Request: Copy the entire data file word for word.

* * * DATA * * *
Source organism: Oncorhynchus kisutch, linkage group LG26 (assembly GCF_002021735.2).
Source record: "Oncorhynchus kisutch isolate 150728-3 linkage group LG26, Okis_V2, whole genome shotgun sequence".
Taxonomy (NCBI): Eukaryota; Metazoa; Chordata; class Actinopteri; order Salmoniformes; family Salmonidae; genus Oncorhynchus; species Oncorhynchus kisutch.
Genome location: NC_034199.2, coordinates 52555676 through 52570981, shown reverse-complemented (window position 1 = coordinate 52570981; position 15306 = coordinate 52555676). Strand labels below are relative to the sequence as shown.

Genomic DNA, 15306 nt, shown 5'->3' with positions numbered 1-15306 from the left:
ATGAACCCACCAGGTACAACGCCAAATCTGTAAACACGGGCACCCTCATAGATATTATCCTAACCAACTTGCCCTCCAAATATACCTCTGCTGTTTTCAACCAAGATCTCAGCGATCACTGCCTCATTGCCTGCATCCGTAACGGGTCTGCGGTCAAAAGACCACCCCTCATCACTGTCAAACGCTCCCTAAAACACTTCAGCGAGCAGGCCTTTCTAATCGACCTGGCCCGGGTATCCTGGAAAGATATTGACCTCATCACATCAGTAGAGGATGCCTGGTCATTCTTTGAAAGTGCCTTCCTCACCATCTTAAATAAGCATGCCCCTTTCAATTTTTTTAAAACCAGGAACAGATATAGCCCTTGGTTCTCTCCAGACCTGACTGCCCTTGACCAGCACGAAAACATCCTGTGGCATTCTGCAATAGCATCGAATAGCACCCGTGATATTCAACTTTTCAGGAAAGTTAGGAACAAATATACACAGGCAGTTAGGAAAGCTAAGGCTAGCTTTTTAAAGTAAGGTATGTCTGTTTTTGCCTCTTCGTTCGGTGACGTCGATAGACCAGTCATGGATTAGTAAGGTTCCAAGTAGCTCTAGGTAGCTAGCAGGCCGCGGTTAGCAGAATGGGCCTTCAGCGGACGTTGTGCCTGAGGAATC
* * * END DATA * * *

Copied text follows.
Source organism: Oncorhynchus kisutch, linkage group LG26 (assembly GCF_002021735.2).
Source record: "Oncorhynchus kisutch isolate 150728-3 linkage group LG26, Okis_V2, whole genome shotgun sequence".
Taxonomy (NCBI): Eukaryota; Metazoa; Chordata; class Actinopteri; order Salmoniformes; family Salmonidae; genus Oncorhynchus; species Oncorhynchus kisutch.
Genome location: NC_034199.2, coordinates 52555676 through 52570981, shown reverse-complemented (window position 1 = coordinate 52570981; position 15306 = coordinate 52555676). Strand labels below are relative to the sequence as shown.

Genomic DNA, 15306 nt, shown 5'->3' with positions numbered 1-15306 from the left:
ATGAACCCACCAGGTACAACGCCAAATCTGTAAACACGGGCACCCTCATAGATATTATCCTAACCAACTTGCCCTCCAAATATACCTCTGCTGTTTTCAACCAAGATCTCAGCGATCACTGCCTCATTGCCTGCATCCGTAACGGGTCTGCGGTCAAAAGACCACCCCTCATCACTGTCAAACGCTCCCTAAAACACTTCAGCGAGCAGGCCTTTCTAATCGACCTGGCCCGGGTATCCTGGAAAGATATTGACCTCATCACATCAGTAGAGGATGCCTGGTCATTCTTTGAAAGTGCCTTCCTCACCATCTTAAATAAGCATGCCCCTTTCAATTTTTTTAAAACCAGGAACAGATATAGCCCTTGGTTCTCTCCAGACCTGACTGCCCTTGACCAGCACGAAAACATCCTGTGGCATTCTGCAATAGCATCGAATAGCACCCGTGATATTCAACTTTTCAGGAAAGTTAGGAACAAATATACACAGGCAGTTAGGAAAGCTAAGGCTAGCTTTTTAAAGTAAGGTATGTCTGTTTTTGCCTCTTCGTTCGGTGACGTCGATAGACCAGTCATGGATTAGTAAGGTTCCAAGTAGCTCTAGGTAGCTAGCAGGCCGCGGTTAGCAGAATGGGCCTTCAGCGGACGTTGTGCCTGAGGAATC